Friday, January 4, 2013

An Itsy Bitsy Rag Doll

It's Friday.   I normally go to coffee on Friday mornings with the Friday Girls.  But school is still out, and our first coffee break of the new year is not until next Friday!

So, what would I do with my morning?  I made a little rag doll.  I hand stitched her face before I cut her out and sewed her up.   It's sort of a test to see if it might be a good project for my kiddos sometime.

This little one is only about 9 inches and I love her skinny little legs and arms.  She's not done, but I realize now that it's too small.  I can hardly stuff the arms and legs.  And I know the kids will never be able to stuff her.  I know that I'll have to find a larger rag doll for the kids.   I'll finish stitching up this little doll,  give her some hair, make a little dress and give her a name.    I'll show this little one to you again when she's done.

Source:  Itsy Bitsy - free pattern pieces from here


Donna Peters said...

if You roll up some placemat fleece in a roll and stitch it to the end of the legs/arm before they are turned right side out... when you do turn the arms/legs with the stuffing on it ... it is stuffed without too much trouble. My sock monkey pattern has that trick written in it, and i tried it and it works for the tail.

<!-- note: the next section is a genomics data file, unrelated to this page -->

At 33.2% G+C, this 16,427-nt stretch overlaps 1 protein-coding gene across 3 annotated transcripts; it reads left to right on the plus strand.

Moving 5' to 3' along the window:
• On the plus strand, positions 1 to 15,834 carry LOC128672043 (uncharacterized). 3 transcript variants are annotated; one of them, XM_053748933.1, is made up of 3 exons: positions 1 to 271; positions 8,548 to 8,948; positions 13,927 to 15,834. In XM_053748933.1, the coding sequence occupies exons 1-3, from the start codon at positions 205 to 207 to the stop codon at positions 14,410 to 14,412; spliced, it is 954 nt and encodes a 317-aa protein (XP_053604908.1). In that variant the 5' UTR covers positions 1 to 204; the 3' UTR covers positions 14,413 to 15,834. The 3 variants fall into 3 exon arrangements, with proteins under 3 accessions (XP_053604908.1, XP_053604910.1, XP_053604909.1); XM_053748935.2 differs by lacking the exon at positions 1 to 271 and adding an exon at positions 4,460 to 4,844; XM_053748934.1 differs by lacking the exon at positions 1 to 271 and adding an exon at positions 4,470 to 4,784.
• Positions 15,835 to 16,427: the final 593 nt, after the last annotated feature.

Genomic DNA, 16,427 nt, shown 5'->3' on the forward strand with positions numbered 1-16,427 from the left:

Sandra said...

Several years ago a group of us got involved in a project for the paediatric unit at DECH. One of our group made up a basic doll form, all limbs attached, with a seam in the side of the torso left open, and I took those (about 80 of them) and stuffing and some wooden spoons/dowels/large school paintbrushes and I enlisted help at my daughters elementary school. Over several lunch-times periods, I had about 25 kids each stuff one, two or three of those. We used poly stuffing (I think)torn into small chunks. The kids were eager to work on this project, the dolls were "multi-cultural", so that lead social studies discussions...
The dolls were then (sewn up)delivered to DECH and the doctors used them for their young patients to show where an incision would be, or patients could demonstrate where a "hurt" was. The dolls remained "undressed", however patients were encouraged to draw faces on their dolls.

Diane B. said...

Hi Gail, I love your little doll...Maybe you could just make little fat legs and easier to stuff...cute little face...Diane..